The Analyst: Japan really is the place to look at

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The Independent Online

Asia has been in the spotlight over the last couple of months as markets across the region rocket upwards. In fact, I would not be surprised to see a short-term setback; I suspect some investors are just waiting for an excuse to bank their profits. If that does happen I would probably consider it a buying opportunity because these markets have massive long-term growth potential.

This week, however, I will be focusing on one of the less glamorous Asian markets. When I first came into the industry, Japan was a very much a hot area. In fact the first two unit trusts I ever bought were Japan ones, and boy did they go up. This has been almost completely forgotten in recent years, perhaps because it has disappointed UK investors for such a long time.

The Japanese market peaked in 1989 with the Nikkei index sitting at almost 40,000. Today it is only around 17,000, so you can see that Japan has experienced a really long bear market. Since the late 1980s it has shown brief periods of recovery, most recently in 2004/5 when it rose very strongly.

However, 2006 was a disappointing year, particularly for small and medium-sized companies, which effectively fell more than 50 per cent.

That might put some people off, but I am always interested in areas which are deeply unloved, unwanted and unfashionable. Over the years, I've often found them to be the best places to look for the next great opportunity. Japan definitely fits the bill.

One fund that, in the words of its manager David Mitchinson, had an annus horribilis last year was JPMorgan Japan. I must hold up my hands and admit to recommending this fund in early 2006; my timing couldn't have been worse but I maintain that it is one of the best funds in the sector for the long term.

Mitchinson's strategy means that the fund tends to have significant investment in small and medium-sized companies, which resulted in the fund battling a strong headwind last year. Some of these companies fell by as much as 60 per cent, but what is truly remarkable is that in many cases there was no real reason for the fall.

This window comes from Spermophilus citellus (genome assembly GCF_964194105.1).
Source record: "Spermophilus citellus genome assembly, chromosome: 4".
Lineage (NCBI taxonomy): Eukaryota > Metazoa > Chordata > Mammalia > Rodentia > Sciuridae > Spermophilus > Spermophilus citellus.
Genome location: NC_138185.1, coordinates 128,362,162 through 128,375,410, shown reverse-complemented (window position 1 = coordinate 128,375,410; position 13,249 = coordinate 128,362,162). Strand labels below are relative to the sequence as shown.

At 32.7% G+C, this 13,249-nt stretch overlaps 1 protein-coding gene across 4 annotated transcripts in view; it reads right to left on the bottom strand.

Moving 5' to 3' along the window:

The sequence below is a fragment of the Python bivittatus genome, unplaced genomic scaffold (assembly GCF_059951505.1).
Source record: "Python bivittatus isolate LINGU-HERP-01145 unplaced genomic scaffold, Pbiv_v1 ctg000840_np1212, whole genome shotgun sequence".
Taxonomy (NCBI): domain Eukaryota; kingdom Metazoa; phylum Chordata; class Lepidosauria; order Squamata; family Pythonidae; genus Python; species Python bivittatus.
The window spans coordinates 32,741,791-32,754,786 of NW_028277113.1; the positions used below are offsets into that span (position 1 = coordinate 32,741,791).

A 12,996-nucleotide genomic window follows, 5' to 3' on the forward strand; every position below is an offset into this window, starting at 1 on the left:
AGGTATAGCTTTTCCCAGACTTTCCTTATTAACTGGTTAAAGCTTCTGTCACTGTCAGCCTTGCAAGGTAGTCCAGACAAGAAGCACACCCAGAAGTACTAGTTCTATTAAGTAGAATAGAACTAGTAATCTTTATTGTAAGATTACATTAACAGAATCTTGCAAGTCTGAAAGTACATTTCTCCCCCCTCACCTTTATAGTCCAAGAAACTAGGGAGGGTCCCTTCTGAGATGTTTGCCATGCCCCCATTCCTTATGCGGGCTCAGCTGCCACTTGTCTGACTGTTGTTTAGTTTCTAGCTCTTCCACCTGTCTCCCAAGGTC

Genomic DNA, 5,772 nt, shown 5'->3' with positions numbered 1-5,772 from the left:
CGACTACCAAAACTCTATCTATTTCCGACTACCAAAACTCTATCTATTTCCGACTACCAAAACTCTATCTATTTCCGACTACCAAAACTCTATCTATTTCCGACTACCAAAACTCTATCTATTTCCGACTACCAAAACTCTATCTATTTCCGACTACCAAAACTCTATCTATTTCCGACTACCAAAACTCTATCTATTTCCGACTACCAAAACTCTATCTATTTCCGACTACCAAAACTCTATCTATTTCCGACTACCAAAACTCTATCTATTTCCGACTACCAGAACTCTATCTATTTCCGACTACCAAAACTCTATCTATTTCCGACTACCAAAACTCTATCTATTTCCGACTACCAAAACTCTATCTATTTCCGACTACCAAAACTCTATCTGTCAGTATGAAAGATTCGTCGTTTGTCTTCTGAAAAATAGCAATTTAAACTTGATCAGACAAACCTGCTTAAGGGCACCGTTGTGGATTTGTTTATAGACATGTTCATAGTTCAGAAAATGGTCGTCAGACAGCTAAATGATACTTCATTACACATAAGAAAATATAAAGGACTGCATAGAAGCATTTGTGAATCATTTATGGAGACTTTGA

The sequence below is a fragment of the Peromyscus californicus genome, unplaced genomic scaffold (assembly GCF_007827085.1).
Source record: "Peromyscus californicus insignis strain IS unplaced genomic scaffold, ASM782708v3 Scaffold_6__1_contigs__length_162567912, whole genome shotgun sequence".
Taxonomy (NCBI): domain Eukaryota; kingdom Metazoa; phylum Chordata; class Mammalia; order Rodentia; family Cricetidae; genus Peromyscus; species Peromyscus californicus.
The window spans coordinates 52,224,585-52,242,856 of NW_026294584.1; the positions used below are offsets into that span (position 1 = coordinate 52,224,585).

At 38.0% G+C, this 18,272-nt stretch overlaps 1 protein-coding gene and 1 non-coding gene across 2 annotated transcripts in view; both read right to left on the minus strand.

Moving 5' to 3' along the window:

Some stocks that had been valued at 17 times their earnings fell to such an extent that they were only valued at seven times their earnings, despite their earnings having actually increased! The market simply wasn't interested in them.

Distressed investors have been switching to Japan's largest 30 companies in their droves recently, but Mitchinson believes that the management of those companies are often dull and lack dynamism.

The fund has a bias towards growth-orientated stocks and the manager is basically looking for companies that are cheap, but which he thinks are likely to beat earnings expectations. Today Mitchinson can find stocks that are cheaper than they have been for years, but with annual growth rates in excess of 25 per cent.

He has reacted to the problems that have hit the fund by being ruthless in his selling of poorly performing shares and letting the winners persist in the portfolio. One of Japan's best known companies is Nintendo, which has been a highly profitable holding for the fund due to the runaway success of its DS and Wii systems. Another company David Mitchinson likes is Asics, a sports-shoe business, where new management led to renewed focus on the company's core business and the jettisoning of areas where they had no competitive advantage, such as golf clubs and ski-wear. Japan Tobacco is also in the portfolio as a great restructuring story; it bought Gallagher last year and now generates half its sales profit from overseas.

Japan is not known for being rich in natural resources, but Mitchinson had identified an attractive prospect in Inpex, Japan's largest pure oil and gas company. Another stock of which he has been a long term holder is Moshi Moshi Hotline, a leading call-centre operator that is expanding its market share in this growing sector.

Japan's economy doesn't look particularly exciting, but there is no doubt that many of the companies in this focused portfolio do look extremely cheap. Compared to other Asian investments this represents a fund and market that has been left behind in recent years and could be set to catch up.

I realise some of you might be sending for those men in white coats to take me away, but I really think Japan, and particularly the JPMorgan Japan Fund, is worth reconsidering.

Mark Dampier is the head of research at Hargreaves Lansdown, the asset manager, financial adviser and stockbroker. For more information about the funds included in this column, visit www.h-l.co.uk/independent

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